Closing an Agency ARM typically requires a purchase of an interest rate cap to establish a max note rate for underwriting purposes. As the Agencies move to transition to SOFR loans, the common question we’ve been getting from borrowers, originators, and our partners at the Agencies is whether SOFR caps will be available at commercially reasonably prices for borrowers seeking to avail themselves of Agency ARMs. We are cautiously optimistic that this will be the case. While liquidity and availability for SOFR caps is still quite thin, we expect this to begin to change over the next one to three months. As of this writing, we know of three cap providers that are willing to sell SOFR caps, and have spoken with two more that hope to be able to offer them by the end of August. This group includes most of the Agency-approved cap providers. Yet another Agency-approved provider has indicated that they expect to be able to offer them in September. At the outset, we expect pricing for SOFR caps to be higher than similarly structured LIBOR caps, as the reduced liquidity makes it harder for banks to lay off their risk when they sell caps. Given the current low absolute level of pricing for caps and the fact that required strike rates on Agency ARMs tend to be in excess of current LIBOR, this anticipated shorter term SOFR premium is not likely to have a meaningful impact on deal underwriting. To emphasize this, we have included some side-by-side indicative cap pricing for LIBOR and SOFR caps with similar structures for a hypothetical $25 million loan.

It is also worth noting that Freddie Mac is permitting, for a short time, the use of LIBOR caps on SOFR-indexed loans, subject to some conditions and restrictions. This will provide a backstop to Freddie floating-rate borrowers if SOFR caps are not available under commercially reasonable terms. Based on our expectations for the SOFR cap market and the requirements associated with use of a LIBOR cap, this approach likely will not be the most economical approach for borrowers.

Chatham will continue to monitor the Agency ARM market and the availability of SOFR caps as the Agencies continue to transition from LIBOR to SOFR, and we will post updates as we see relevant developments. In the interim, if you need a quote on a cap for an Agency financing (whether based on LIBOR or SOFR) or have any other questions, please feel free to reach out to your Chatham representative.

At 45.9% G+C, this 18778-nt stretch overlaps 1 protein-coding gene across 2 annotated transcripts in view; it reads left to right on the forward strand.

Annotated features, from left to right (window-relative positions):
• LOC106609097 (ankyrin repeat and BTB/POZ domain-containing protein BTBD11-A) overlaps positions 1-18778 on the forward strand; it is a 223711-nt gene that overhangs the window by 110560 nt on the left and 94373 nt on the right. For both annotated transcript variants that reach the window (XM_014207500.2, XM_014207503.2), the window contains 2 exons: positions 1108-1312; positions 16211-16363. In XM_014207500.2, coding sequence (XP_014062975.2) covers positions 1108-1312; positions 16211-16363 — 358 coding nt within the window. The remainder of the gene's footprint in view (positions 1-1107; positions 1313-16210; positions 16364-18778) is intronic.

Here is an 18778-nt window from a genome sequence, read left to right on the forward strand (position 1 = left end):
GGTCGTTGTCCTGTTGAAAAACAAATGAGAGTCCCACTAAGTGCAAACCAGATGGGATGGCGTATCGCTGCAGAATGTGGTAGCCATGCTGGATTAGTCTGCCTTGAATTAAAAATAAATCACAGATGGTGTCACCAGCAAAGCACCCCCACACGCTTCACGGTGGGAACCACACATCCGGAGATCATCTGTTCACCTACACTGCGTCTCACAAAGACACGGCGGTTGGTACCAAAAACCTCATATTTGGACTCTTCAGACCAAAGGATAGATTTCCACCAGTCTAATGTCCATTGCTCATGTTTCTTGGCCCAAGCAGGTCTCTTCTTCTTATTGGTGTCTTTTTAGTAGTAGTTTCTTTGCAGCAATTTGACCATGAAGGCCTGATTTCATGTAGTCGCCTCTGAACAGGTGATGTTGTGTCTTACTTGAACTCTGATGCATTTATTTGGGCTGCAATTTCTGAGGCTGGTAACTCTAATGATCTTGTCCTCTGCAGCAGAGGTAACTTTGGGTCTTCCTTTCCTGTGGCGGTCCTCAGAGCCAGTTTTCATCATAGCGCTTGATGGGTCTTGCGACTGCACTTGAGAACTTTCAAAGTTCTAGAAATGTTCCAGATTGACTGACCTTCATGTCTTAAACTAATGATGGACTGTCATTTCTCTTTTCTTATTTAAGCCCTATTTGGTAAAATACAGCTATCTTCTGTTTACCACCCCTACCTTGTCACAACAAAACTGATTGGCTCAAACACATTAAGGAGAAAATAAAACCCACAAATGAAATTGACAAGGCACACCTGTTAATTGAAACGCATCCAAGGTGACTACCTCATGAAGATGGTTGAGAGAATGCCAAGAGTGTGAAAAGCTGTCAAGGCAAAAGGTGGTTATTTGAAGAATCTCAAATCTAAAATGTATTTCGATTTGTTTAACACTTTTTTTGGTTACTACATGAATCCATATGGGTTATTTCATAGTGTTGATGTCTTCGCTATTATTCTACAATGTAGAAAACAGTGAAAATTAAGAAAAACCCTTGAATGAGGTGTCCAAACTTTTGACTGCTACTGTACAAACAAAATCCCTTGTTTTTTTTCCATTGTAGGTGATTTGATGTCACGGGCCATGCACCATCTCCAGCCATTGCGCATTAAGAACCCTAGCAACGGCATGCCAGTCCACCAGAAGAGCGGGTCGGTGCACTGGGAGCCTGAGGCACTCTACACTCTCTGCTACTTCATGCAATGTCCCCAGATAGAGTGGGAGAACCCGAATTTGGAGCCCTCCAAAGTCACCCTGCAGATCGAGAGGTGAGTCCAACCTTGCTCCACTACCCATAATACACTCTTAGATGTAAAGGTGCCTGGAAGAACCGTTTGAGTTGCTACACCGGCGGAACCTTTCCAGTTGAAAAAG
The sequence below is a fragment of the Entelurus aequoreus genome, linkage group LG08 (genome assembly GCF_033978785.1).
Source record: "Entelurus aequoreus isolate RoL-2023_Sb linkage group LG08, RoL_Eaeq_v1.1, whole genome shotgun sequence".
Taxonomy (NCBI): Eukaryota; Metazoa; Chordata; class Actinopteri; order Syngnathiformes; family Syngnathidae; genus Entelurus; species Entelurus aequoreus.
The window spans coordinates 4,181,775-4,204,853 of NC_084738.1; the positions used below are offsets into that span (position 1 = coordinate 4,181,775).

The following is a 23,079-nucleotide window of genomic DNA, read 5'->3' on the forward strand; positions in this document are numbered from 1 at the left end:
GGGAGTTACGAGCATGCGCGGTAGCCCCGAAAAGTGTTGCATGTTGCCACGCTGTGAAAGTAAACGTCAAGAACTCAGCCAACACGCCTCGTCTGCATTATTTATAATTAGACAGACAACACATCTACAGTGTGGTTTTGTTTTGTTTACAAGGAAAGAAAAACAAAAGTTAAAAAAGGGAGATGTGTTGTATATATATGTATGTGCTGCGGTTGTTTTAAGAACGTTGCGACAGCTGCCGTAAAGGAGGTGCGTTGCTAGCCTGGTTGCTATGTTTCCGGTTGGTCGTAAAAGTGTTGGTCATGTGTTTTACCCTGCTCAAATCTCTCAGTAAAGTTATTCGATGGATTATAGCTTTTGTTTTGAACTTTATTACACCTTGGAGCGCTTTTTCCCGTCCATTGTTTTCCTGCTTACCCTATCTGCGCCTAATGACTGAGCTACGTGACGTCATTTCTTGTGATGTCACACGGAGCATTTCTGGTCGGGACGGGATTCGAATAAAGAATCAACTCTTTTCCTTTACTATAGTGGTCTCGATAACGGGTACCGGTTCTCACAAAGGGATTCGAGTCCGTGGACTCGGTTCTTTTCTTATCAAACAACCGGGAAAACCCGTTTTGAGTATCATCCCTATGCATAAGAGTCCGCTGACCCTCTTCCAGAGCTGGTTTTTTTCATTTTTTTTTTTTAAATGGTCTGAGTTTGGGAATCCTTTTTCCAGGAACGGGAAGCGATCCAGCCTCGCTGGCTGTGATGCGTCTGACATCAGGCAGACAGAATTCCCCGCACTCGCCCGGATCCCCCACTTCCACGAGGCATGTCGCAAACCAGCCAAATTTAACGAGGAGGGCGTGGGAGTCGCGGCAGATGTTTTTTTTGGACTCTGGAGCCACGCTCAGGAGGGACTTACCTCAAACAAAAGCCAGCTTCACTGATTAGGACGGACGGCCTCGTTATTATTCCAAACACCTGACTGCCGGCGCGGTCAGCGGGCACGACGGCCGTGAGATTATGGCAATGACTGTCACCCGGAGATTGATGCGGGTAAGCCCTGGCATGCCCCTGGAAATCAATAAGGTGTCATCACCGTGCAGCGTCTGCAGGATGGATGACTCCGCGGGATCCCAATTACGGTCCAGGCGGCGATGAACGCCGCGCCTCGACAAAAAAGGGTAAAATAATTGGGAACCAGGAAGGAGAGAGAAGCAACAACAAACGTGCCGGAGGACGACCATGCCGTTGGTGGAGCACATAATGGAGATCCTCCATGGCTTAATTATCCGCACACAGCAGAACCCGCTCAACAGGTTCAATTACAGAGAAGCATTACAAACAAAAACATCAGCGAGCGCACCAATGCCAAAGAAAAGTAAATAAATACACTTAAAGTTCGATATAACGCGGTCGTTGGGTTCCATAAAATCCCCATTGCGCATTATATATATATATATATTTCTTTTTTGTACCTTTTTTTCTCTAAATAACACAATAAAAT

Chatham Hedging Advisors, LLC (CHA) is a subsidiary of Chatham Financial Corp. and provides hedge advisory, accounting and execution services related to swap transactions in the United States. CHA is registered with the Commodity Futures Trading Commission (CFTC) as a commodity trading advisor and is a member of the National Futures Association (NFA); however, neither the CFTC nor the NFA have passed upon the merits of participating in any advisory services offered by CHA. For further information, please visit

Transactions in over-the-counter derivatives (or “swaps”) have significant risks, including, but not limited to, substantial risk of loss. You should consult your own business, legal, tax and accounting advisers with respect to proposed swap transaction and you should refrain from entering into any swap transaction unless you have fully understood the terms and risks of the transaction, including the extent of your potential risk of loss. This material has been prepared by a sales or trading employee or agent of Chatham Hedging Advisors and could be deemed a solicitation for entering into a derivatives transaction. This material is not a research report prepared by Chatham Hedging Advisors. If you are not an experienced user of the derivatives markets, capable of making independent trading decisions, then you should not rely solely on this communication in making trading decisions. All rights reserved.